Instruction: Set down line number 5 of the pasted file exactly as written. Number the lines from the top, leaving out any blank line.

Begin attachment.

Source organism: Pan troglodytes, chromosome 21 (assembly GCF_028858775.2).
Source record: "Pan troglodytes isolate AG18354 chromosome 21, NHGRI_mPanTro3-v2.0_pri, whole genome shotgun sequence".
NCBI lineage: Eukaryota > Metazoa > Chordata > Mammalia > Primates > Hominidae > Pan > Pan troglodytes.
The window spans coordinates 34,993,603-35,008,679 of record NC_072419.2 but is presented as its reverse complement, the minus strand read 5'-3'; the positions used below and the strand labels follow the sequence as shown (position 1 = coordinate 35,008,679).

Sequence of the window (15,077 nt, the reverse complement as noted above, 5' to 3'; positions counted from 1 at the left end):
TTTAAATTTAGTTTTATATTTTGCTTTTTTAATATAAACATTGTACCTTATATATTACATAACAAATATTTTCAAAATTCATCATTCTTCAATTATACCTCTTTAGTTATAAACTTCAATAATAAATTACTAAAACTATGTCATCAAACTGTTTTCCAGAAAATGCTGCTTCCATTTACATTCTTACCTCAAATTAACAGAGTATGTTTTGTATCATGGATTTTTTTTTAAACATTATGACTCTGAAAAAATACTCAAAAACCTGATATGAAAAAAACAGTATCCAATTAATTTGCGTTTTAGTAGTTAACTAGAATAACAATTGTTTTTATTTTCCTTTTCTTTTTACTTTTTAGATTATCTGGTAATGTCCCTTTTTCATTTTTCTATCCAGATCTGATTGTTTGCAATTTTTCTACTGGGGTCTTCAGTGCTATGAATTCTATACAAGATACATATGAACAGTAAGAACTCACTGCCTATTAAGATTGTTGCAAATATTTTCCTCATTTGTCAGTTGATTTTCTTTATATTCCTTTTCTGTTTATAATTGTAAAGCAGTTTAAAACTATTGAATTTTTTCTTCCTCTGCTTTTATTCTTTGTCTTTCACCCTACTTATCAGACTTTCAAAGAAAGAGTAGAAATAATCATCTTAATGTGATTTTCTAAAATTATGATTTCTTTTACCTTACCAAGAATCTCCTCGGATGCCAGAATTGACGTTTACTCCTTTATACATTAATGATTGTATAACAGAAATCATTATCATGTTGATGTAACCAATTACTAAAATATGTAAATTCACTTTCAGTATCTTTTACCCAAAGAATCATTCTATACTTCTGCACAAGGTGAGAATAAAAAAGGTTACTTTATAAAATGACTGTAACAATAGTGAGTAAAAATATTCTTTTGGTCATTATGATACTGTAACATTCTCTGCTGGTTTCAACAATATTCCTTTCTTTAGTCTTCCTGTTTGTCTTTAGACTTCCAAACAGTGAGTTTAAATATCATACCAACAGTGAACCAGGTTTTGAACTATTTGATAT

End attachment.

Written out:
Sequence of the window (15,077 nt, the reverse complement as noted above, 5' to 3'; positions counted from 1 at the left end):